First off, lets get some terminology down. It's "trub" or "break material" ....those are the technical terms we use as brewers to describe the "sludge".
My experience in the screen will clog with pellet hops, but not with whole hops.
Let me give you my scenario - I use an immersion chiller with a wort pump (see http://www.mrmalty.com/chiller.php
) that circulates the wort while it is chilling and creates a whirlpool which causes the hops to form a cone in the center. I can't use whole hops with this method because they clog. So I normally use pellets and or use another chilling method when using whole hops.
After the wort is chilled I just let the whole thing sit for about 20 minutes to let everything settle. Then, when I run off I get a small amount of hops and trub for the first few seconds and then it run perfectly clear. Near the end it will start to get murky again and I run for a few moments and then shut off. I always compensate for this by brewing 12 gallons and plan on collecting about 11 (leaving 1 gallon behind.) I then use a little less than 1 gallon in yeast and trub when I tranfer to the kegs so collect about 10.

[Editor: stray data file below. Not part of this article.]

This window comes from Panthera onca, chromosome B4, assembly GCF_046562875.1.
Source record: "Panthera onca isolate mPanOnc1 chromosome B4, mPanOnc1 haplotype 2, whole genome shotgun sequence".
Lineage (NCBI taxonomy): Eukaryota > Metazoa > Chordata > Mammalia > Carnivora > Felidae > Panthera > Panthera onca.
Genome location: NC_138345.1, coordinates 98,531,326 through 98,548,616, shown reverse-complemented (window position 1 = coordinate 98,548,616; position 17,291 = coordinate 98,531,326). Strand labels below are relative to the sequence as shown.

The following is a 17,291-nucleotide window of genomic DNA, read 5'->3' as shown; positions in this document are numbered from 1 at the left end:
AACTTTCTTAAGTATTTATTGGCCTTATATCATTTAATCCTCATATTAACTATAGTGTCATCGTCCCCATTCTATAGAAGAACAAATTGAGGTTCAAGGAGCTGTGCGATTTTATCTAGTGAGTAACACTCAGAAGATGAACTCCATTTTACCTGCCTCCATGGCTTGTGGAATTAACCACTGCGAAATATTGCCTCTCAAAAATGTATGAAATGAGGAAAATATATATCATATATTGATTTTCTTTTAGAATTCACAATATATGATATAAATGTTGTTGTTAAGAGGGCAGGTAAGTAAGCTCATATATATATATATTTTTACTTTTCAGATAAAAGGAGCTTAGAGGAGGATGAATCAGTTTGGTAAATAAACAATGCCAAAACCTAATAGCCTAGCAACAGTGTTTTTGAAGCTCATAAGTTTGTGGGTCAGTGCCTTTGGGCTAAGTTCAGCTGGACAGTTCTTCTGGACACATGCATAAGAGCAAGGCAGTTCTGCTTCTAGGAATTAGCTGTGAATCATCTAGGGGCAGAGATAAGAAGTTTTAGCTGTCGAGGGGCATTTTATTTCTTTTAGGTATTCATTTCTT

Anyway, you can do this same method by stirring the wort during chilling to form a whirlpool, most of the hops and trub will form a cone in the center. This is assuming you have a valve on the bottom of your kettle to run your wort off the bottom. If you don't you need to get one. Makes like a lot easier. Also, if you are brewing 5 gallon batches, target 5.5 or 6 so that you can leave as much of the hop and trub behind as possible (and plan on losing some wort in the process). But finally, don't stress too much about getting break material and hops in teh fermenter. Leave as much behind as possible but don't stress if some get through.
You can get very clear beer with pellet hops, in fact it really doesn't matter how many hops get into the finished beer - they will settle out and won;t affect clarity of flavor.